For the past several years, the Wangan and Jagalingou people, the original sovereign people of a large area of land in the Galilee Basin in Queensland have been fighting an ongoing battle against Indian multi-billion dollar mining company, Adani.
Why is this mine so significant?
The Adani mine was first proposed in 2010, and should it have gone ahead as planned, would have been the largest coal mine in the southern hemisphere. Due to the ongoing efforts of the Wangan and Jagalingou (W&J) people, combined with that of environmental groups, the proposed mine has been whittled down to less than half of its initial capacity.
And still, the megamine under construction is shaping up to be Australia’s largest thermal coal mine, in a time where coal is at a downturn in the global economy, and the climate crisis is spiralling out of control. The Adani mine, should it reach its completion, will both open the door for several other mining hopefuls in Queensland's precious Galilee Basin and also produce enough coal to blow the world's carbon budget, making it an ethical, cultural, local, national and international issue.
Forcible removal from country
In 2019, the Queensland government quietly extinguished native title of over 1,385 hectares of Wangan and Jagalingou country for the proposed Adani coal mine in the Galilee Basin. The decision saw the W&J protesters forcibly removed by police from their traditional land. Council leader Adrian Burragubba and a group of W&J representatives had been calling on the government to rule out transferring their land, as they had never given their consent for Adani to occupy their country.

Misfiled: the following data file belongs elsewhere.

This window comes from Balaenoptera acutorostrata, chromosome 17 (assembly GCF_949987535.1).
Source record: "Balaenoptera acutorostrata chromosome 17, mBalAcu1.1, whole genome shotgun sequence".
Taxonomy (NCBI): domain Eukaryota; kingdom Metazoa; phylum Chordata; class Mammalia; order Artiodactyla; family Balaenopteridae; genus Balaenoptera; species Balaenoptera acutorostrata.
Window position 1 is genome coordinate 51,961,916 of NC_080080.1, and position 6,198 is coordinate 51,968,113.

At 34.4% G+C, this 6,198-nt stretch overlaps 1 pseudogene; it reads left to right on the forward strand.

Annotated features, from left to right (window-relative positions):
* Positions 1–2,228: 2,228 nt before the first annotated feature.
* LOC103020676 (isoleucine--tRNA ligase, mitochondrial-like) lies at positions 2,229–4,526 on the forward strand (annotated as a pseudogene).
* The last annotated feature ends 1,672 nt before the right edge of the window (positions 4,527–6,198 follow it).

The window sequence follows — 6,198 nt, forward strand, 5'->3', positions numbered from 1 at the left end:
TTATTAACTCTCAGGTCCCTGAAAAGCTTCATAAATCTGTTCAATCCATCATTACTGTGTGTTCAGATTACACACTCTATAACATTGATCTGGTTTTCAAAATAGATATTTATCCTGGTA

In August 2020, the Wangan and Jaglingou people returned to their land, handing Adani an eviction notice, turning the tables and asserting their legal rights as the sovereign caretakers of the land on which the mine is being built. Needless to say, Adani is continuing to push back.
Standing in Solidarity
After having faced a string of relentless court battles intended to bankrupt Mr. Burragubba, the Wangan and Jagalingou people are now calling on the public for their support in their continued fight against the mega mine.
We at Life Apparel stand in solidarity with the Wangan and Jagalingou people in their fight against Adani. If you would like to follow their story, learn more, donate or find other ways you can get involved, head over to the W&J Standing Our Ground website, Facebook or Instagram page.
(Image and video sourced from standing-our-ground.org)